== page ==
An overview of all the finalist you can find here. Bram Schermers was the big winner with MaMaLoc. The audience award went to Hedy Folkersma. Lastly, the high Potential Award went to Marte Otten with the feeling thermometer.
See underneath the description of the submitted proposal of the Sausage Machine.
Digitalization is turning the publishing field upside down! More and more people use mobile devices to read books and magazines and the coming years this way of information processing will dominate the market. Publishers can’t stay behind in relation to digital publishing. ‘Going electronic’ – or going hybrid – requires changing the way one works during the publishing process, from delivered manuscript to final publication. The software tools currently in use, from word processors such as Microsoft Word to desktop publishing (DTP) suites such as Adobe InDesign, were created for the world of analogue print and desktop publishing.
The Sausage Machine is an experimental system meant to facilitate hybrid text production. This means that you can upload your text files and choose multiple outputs for it whether that is ePub (for reading on your e-reader or mobile), icml (for InDesign print workflows) or html (for web). It builds upon the Hybrid Publishing Toolkit – an effort by a number of researchers and practitioners engaged in various forms of contemporary cross-media publishing. It will make everyone’s life so much easier. No specific expertise of digital technology, or indeed traditional publishing technology, is required.
The Sausage Machine is currently in available beta version. Its skeleton of the project is there, but there are still things to continue with. By winning the Amsterdam Science and Innovation Award we want to develop the Sausage Machine further, and explore its potential.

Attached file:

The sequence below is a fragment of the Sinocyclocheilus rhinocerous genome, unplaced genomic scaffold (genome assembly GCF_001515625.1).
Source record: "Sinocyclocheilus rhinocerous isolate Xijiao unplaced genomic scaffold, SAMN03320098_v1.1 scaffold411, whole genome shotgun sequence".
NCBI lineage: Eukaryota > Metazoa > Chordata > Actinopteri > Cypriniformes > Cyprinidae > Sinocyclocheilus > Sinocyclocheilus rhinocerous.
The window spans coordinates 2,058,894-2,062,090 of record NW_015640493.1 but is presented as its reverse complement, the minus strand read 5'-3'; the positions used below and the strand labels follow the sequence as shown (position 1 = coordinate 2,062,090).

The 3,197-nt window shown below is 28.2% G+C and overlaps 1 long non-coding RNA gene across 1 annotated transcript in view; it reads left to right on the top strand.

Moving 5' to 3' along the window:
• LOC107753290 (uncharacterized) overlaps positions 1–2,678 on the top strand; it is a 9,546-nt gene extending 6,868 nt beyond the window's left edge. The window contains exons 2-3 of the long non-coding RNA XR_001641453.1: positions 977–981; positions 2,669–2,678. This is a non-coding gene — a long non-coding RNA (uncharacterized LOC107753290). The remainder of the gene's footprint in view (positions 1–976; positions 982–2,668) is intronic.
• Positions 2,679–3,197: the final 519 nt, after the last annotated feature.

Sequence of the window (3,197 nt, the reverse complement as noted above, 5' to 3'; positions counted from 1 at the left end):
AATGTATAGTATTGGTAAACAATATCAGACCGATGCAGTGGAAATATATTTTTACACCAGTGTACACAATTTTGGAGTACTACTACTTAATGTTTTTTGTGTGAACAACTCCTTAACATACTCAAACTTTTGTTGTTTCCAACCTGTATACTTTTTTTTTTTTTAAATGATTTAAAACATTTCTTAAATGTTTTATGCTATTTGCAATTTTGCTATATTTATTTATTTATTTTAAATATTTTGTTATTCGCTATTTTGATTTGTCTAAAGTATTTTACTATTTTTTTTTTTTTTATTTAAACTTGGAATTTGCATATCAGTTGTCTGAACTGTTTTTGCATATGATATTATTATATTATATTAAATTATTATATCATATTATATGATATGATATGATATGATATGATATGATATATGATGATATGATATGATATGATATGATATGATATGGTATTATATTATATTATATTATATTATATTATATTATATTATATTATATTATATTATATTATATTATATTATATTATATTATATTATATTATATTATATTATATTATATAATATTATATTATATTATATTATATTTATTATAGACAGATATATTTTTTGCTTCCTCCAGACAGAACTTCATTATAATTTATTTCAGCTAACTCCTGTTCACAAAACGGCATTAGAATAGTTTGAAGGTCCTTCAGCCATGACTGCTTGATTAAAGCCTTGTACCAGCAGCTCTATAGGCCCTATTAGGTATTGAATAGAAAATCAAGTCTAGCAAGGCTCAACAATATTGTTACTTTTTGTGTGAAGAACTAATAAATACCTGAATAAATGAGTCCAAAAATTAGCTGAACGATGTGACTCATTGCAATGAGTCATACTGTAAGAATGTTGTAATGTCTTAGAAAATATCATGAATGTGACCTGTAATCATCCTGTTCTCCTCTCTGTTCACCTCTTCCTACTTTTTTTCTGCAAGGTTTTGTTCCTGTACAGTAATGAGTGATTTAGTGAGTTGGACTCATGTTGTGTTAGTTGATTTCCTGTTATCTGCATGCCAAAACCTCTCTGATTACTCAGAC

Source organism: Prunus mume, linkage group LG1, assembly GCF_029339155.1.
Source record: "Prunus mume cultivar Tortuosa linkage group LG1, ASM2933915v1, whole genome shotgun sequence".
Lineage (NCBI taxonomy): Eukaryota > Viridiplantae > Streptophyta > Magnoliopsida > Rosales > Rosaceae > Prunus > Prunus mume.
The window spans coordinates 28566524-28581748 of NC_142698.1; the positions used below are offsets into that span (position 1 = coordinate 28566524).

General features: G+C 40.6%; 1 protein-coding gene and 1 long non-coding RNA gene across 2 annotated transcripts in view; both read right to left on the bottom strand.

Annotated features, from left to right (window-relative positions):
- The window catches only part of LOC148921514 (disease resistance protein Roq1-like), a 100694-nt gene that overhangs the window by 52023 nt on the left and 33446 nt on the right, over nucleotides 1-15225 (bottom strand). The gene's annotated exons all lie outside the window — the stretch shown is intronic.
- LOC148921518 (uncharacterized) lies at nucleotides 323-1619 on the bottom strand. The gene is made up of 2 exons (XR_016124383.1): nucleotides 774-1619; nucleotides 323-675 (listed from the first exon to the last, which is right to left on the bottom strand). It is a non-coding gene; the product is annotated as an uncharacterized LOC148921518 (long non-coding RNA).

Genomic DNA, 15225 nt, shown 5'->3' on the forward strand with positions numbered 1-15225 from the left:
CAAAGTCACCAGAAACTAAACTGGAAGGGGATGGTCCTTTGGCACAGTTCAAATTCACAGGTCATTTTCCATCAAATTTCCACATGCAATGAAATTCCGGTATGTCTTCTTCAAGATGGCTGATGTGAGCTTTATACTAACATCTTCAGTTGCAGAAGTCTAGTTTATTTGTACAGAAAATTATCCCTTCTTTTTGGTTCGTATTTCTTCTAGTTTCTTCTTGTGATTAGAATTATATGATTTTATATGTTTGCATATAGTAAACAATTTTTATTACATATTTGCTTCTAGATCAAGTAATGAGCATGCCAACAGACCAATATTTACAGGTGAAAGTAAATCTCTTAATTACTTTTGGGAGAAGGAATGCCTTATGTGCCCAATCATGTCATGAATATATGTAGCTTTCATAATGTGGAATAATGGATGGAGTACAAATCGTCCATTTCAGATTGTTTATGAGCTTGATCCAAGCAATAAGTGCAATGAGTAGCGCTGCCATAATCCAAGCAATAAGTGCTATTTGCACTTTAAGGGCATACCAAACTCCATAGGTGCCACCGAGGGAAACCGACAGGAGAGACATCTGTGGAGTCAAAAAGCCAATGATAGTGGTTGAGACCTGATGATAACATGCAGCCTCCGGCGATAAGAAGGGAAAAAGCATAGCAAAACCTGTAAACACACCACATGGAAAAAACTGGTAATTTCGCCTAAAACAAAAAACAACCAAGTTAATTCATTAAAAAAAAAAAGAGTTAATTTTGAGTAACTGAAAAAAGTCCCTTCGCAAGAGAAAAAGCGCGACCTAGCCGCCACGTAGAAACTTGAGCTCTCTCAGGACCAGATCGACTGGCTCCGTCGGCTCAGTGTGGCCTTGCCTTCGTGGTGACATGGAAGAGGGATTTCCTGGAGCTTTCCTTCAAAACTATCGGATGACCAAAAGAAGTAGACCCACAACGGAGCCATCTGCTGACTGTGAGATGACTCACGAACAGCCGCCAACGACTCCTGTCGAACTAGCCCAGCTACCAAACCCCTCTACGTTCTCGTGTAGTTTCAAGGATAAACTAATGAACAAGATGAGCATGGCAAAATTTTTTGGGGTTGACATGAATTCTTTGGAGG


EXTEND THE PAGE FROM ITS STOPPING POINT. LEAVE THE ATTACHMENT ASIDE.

The PublishingLab is a research lab working at the intersection of publishing and digital technology. We work on several projects in the broad range of the field: the future of journalism, open access and libraries, EPUB development, art writing in an online world and much more. We work with practical experiments in collaboration with partners from the creative industries such as newspaper and magazine publishers, art publications, designers and developers.
The initial concept for the Sausage Machine was conceived and implemented by former PublishingLab employee Gottfried Haider. Future development will be undertaken by the Sausage Machine team: Margreet Riphagen – coordinator PublishingLab, projectlead (image); Miriam Rasch – researcher Institute of Network Cultures, Lucia Dossin – Developer PublishingLab and Jess van Zyl – Freelance Designer